In the current era of human life, we face an increased consumption of nonsteroidal anti-inflammatory drugs (NSAIDs). Nevertheless, NSAIDs are not entirely metabolized by humans and are thus excreted into domestical effluents, whereas expired medications are recurrently directly disposed into wastewaters. Several studies have already demonstrated that an extensive diversity of pharmaceuticals is present in aqueous effluents and is therefore a matter of serious concern with regard to wildlife and public health. In this perspective, this work is focused on the use of a liquid-liquid extraction approach for the removal of NSAIDs from aqueous media. In particular, aqueous biphasic systems (ABS) composed of ionic liquids (ILs) and aluminum-based salts were used for the removal of diclofenac, ibuprofen, naproxen, and ketoprofen. With these systems, extraction efficiencies of NSAIDs up to 100% into the IL-rich phase were obtained in a single-step. Further, the recovery of NSAIDs from the IL medium and the recyclability of the IL-rich phase were ascertained aiming at developing a more sustainable and cost-effective strategy. On the basis of the remarkable increase of the NSAIDs solubility in the IL-rich phase (from 300- to 4100-fold when compared with pure water), water was used as an effective antisolvent, where recovery percentages of NSAIDs from the IL-rich phase up to 91% were obtained. After the "cleaning" of the IL-rich phase by the induced precipitation of NSAIDs, the phase-forming components were recovered and reused in four consecutive cycles, with no detected losses on both the extraction efficiency and recovery of NSAIDs.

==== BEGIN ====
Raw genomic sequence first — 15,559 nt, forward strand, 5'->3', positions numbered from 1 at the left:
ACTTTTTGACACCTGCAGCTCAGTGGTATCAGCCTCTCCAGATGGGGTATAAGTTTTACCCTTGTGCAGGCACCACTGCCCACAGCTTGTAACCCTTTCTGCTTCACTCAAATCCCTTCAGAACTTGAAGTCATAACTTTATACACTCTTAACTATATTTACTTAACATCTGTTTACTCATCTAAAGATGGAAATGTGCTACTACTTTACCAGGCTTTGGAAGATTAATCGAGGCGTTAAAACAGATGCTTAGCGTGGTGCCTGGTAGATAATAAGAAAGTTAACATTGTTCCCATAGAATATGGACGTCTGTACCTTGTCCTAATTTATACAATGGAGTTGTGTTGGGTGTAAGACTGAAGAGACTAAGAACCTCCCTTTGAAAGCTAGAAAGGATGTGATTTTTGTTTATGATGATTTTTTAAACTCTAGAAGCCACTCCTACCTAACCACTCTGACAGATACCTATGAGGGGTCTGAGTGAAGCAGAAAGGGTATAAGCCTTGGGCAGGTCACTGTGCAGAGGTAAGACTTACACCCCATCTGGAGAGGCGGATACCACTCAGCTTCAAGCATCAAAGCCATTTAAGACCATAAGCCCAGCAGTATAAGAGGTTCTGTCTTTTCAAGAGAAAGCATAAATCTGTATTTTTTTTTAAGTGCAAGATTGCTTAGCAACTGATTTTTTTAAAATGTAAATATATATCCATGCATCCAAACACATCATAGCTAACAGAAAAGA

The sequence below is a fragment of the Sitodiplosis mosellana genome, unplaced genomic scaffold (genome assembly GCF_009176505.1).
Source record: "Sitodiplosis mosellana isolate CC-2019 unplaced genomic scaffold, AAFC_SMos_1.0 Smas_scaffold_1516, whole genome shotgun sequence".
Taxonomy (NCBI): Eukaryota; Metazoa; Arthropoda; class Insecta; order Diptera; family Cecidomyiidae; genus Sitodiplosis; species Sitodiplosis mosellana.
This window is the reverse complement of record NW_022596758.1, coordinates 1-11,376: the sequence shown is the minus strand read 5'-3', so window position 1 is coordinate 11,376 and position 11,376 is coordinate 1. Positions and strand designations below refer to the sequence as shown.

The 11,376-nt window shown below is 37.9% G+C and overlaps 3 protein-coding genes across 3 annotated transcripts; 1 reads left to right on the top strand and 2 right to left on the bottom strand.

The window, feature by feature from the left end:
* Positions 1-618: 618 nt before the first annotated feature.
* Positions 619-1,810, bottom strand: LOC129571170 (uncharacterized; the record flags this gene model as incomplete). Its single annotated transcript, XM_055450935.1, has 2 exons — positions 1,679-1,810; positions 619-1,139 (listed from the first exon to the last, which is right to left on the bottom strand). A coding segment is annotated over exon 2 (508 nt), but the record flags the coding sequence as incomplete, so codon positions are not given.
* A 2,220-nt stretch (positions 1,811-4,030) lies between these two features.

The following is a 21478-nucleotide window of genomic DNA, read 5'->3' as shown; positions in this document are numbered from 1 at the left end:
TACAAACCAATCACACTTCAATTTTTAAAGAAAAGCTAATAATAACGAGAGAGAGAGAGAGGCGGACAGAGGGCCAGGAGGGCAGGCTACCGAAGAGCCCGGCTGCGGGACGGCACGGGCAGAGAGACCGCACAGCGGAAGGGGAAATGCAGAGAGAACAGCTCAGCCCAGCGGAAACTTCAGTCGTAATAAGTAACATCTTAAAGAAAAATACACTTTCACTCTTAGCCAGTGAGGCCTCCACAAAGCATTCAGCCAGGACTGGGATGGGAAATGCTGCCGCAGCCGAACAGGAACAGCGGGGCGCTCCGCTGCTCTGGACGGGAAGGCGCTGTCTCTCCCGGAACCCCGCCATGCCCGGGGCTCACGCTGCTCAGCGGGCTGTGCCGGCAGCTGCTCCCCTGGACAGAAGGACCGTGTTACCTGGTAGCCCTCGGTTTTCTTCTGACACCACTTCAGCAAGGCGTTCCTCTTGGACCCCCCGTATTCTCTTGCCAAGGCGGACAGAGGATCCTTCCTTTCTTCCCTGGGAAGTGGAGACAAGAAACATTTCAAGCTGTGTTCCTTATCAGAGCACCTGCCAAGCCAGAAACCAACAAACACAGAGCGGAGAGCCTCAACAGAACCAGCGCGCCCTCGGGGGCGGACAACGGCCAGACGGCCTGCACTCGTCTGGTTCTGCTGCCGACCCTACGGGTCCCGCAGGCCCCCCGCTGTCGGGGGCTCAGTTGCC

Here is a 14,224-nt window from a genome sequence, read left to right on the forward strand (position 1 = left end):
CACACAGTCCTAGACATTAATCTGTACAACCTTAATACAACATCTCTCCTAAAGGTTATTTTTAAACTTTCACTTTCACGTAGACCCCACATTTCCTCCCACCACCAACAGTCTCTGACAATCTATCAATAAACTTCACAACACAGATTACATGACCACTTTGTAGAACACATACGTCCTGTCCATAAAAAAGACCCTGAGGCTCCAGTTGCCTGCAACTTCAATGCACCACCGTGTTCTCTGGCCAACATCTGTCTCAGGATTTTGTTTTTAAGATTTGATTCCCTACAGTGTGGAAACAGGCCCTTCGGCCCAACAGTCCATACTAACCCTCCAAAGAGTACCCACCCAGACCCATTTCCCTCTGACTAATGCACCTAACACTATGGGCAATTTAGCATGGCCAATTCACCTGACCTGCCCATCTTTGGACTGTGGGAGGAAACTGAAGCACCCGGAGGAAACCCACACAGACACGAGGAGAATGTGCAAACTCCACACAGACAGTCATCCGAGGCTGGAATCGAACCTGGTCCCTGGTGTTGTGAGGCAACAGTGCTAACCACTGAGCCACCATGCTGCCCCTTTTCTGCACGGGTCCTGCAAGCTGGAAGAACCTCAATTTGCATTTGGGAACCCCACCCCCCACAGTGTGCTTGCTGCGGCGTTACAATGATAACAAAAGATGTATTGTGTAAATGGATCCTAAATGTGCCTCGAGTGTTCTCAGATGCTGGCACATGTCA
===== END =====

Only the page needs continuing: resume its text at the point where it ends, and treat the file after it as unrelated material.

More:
- Active pharmaceutical ingredients
- Aqueous biphasic systems
- Extraction efficiency
- Ionic liquids
- Wastewater treatment plants